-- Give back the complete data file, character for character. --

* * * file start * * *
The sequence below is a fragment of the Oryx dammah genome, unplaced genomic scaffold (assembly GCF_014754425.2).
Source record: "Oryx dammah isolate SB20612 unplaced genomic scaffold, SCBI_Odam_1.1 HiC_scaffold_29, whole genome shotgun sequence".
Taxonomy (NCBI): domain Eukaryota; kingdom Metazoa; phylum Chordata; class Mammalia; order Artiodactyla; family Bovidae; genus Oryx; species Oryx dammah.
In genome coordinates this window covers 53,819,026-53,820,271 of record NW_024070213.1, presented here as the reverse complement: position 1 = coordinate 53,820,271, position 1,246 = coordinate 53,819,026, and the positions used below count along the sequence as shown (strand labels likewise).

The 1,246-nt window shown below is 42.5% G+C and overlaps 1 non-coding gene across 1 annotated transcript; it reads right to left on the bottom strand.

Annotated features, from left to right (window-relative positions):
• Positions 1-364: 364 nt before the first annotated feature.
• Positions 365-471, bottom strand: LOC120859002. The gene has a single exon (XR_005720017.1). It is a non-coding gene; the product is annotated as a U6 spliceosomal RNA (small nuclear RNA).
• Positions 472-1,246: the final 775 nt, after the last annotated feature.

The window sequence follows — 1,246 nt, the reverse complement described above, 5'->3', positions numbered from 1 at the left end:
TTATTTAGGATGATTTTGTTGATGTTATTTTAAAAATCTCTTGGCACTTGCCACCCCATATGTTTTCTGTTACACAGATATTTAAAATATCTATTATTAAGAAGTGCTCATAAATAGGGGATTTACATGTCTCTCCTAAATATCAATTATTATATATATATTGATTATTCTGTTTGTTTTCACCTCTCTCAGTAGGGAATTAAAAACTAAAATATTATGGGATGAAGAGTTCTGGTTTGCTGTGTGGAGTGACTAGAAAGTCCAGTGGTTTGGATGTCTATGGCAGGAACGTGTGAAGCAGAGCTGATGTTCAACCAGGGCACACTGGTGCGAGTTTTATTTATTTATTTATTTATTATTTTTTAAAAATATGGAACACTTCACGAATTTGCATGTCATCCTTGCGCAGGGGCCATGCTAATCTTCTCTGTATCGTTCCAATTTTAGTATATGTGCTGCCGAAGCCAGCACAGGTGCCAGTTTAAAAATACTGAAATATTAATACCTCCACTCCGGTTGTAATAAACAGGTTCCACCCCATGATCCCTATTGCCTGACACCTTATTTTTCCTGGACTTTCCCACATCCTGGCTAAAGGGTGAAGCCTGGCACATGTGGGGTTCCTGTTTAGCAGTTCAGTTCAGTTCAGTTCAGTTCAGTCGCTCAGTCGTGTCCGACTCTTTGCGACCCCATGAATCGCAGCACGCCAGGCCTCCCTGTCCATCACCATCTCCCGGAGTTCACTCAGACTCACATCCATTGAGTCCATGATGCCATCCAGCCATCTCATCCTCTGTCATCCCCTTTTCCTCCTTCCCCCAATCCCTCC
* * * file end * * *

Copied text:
The sequence below is a fragment of the Oryx dammah genome, unplaced genomic scaffold (assembly GCF_014754425.2).
Source record: "Oryx dammah isolate SB20612 unplaced genomic scaffold, SCBI_Odam_1.1 HiC_scaffold_29, whole genome shotgun sequence".
Taxonomy (NCBI): domain Eukaryota; kingdom Metazoa; phylum Chordata; class Mammalia; order Artiodactyla; family Bovidae; genus Oryx; species Oryx dammah.
In genome coordinates this window covers 53,819,026-53,820,271 of record NW_024070213.1, presented here as the reverse complement: position 1 = coordinate 53,820,271, position 1,246 = coordinate 53,819,026, and the positions used below count along the sequence as shown (strand labels likewise).

The 1,246-nt window shown below is 42.5% G+C and overlaps 1 non-coding gene across 1 annotated transcript; it reads right to left on the bottom strand.

Annotated features, from left to right (window-relative positions):
• Positions 1-364: 364 nt before the first annotated feature.
• Positions 365-471, bottom strand: LOC120859002. The gene has a single exon (XR_005720017.1). It is a non-coding gene; the product is annotated as a U6 spliceosomal RNA (small nuclear RNA).
• Positions 472-1,246: the final 775 nt, after the last annotated feature.

The window sequence follows — 1,246 nt, the reverse complement described above, 5'->3', positions numbered from 1 at the left end:
TTATTTAGGATGATTTTGTTGATGTTATTTTAAAAATCTCTTGGCACTTGCCACCCCATATGTTTTCTGTTACACAGATATTTAAAATATCTATTATTAAGAAGTGCTCATAAATAGGGGATTTACATGTCTCTCCTAAATATCAATTATTATATATATATTGATTATTCTGTTTGTTTTCACCTCTCTCAGTAGGGAATTAAAAACTAAAATATTATGGGATGAAGAGTTCTGGTTTGCTGTGTGGAGTGACTAGAAAGTCCAGTGGTTTGGATGTCTATGGCAGGAACGTGTGAAGCAGAGCTGATGTTCAACCAGGGCACACTGGTGCGAGTTTTATTTATTTATTTATTTATTATTTTTTAAAAATATGGAACACTTCACGAATTTGCATGTCATCCTTGCGCAGGGGCCATGCTAATCTTCTCTGTATCGTTCCAATTTTAGTATATGTGCTGCCGAAGCCAGCACAGGTGCCAGTTTAAAAATACTGAAATATTAATACCTCCACTCCGGTTGTAATAAACAGGTTCCACCCCATGATCCCTATTGCCTGACACCTTATTTTTCCTGGACTTTCCCACATCCTGGCTAAAGGGTGAAGCCTGGCACATGTGGGGTTCCTGTTTAGCAGTTCAGTTCAGTTCAGTTCAGTTCAGTCGCTCAGTCGTGTCCGACTCTTTGCGACCCCATGAATCGCAGCACGCCAGGCCTCCCTGTCCATCACCATCTCCCGGAGTTCACTCAGACTCACATCCATTGAGTCCATGATGCCATCCAGCCATCTCATCCTCTGTCATCCCCTTTTCCTCCTTCCCCCAATCCCTCC